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BUSINESS INTERRUPTION CLAIMS

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Business Interruption Claims

Orient-Express Hotels Limited v Assicurazioni Generali S.p.A. [2010]

In the decision of Orient-Express Hotels Limited -v- Assicurazioni Generali S.p.A. [2010] EWHC 1186 (Comm) the terms of a business interruption policy were considered. The claim followed the devastation of New Orleans and the surrounding area by hurricanes Katrina and Rita and the impact of those events on the claimant's hotel business.

Facts

Business Interruption was caused by: (1) the property damage and (2) the closure of the city to (amongst others) tourists. The policy's insuring clause provided cover for business interruption "directly arising from damage". Damage being "direct physical loss destruction" or damage to the hotel.

It was common ground that the hotel had suffered significant physical damage and that in turn had caused interruption to the business of running a hotel. What was an issue, however, was the loss that was said to flow from that interruption of business.

Generali refused indemnity under the policy. It successfully argued in arbitration that, in accordance with the terms of the policy, Orient-Express Hotels Limited could only recover in respect of loss which it could show would not have arisen "but for" the damage to the hotel and since the damage to the city was a concurrent and major causal factor there could be no indemnity under the business interruption section of the policy.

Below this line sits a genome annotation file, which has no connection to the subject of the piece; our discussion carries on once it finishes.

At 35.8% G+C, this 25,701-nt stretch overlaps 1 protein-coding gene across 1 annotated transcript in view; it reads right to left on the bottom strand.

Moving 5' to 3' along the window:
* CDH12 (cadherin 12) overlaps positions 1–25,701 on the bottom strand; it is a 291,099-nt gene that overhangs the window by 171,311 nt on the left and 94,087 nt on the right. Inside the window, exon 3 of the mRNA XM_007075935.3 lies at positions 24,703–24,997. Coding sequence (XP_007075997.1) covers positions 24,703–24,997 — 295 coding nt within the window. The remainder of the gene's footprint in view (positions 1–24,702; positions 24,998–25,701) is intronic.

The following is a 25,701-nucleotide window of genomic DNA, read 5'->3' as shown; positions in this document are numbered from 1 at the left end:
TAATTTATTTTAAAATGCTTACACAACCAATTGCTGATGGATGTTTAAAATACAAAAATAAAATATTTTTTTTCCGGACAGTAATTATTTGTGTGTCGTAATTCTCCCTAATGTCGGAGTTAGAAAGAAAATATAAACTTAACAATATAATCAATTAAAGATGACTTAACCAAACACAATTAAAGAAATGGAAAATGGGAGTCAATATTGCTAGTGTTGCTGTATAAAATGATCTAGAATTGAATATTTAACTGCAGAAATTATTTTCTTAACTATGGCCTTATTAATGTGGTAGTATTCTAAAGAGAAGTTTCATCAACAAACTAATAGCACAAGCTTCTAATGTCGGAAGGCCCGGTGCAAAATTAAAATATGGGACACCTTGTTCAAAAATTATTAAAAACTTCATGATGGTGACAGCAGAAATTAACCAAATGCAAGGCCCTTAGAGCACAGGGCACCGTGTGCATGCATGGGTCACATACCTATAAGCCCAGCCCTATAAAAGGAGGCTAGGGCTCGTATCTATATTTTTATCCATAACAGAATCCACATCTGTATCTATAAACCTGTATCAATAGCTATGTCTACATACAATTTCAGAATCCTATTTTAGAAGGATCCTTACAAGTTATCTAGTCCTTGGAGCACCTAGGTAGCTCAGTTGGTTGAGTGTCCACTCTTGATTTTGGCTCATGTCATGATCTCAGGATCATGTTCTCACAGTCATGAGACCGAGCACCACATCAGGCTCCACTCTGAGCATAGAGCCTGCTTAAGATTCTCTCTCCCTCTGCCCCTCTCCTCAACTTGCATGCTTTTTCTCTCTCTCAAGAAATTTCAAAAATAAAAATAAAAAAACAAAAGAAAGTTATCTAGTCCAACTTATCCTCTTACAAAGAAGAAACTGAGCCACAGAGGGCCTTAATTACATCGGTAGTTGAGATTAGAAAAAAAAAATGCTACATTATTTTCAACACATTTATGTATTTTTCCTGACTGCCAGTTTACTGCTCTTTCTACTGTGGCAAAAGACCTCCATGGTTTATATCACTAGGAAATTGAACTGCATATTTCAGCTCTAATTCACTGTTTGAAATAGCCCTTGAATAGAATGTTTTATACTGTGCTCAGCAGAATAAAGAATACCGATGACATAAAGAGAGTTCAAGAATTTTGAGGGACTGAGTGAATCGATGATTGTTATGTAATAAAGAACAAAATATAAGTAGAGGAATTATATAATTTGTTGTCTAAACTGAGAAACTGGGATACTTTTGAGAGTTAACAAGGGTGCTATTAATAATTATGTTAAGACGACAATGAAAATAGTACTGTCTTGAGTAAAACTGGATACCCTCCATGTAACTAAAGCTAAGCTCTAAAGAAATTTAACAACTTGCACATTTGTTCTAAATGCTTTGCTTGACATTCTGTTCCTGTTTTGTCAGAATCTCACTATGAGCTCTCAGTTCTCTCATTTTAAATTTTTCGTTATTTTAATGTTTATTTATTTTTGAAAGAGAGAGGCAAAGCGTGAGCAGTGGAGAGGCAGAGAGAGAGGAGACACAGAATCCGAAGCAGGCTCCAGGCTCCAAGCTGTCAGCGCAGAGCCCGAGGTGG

Put simply, the loss would have been suffered by Orient-Express Hotels Limited as a result of the damage to the surrounding area even if the hotel itself had not been damaged.

On appeal the question for determination was whether it was appropriate to use the "but for" test in relation to causation where there were two concurrent and independent causes: one of which fell within the cover and the another which was specifically excluded.

A distinction was drawn between inter-dependent concurrent causes and independent concurrent causes. It said that in the former case the "but for" test would be satisfied and in the latter it would not. Mr Justice Hamlen did not consider this to be a case where fairness and reasonableness required a relaxation of the "but for" test. He considered the terms of the insurance contract to be express and clear.

Warning, if operating clauses and/or the trends clauses are not so clear and there is room for ambiguity there may well be fertile ground for future litigation.

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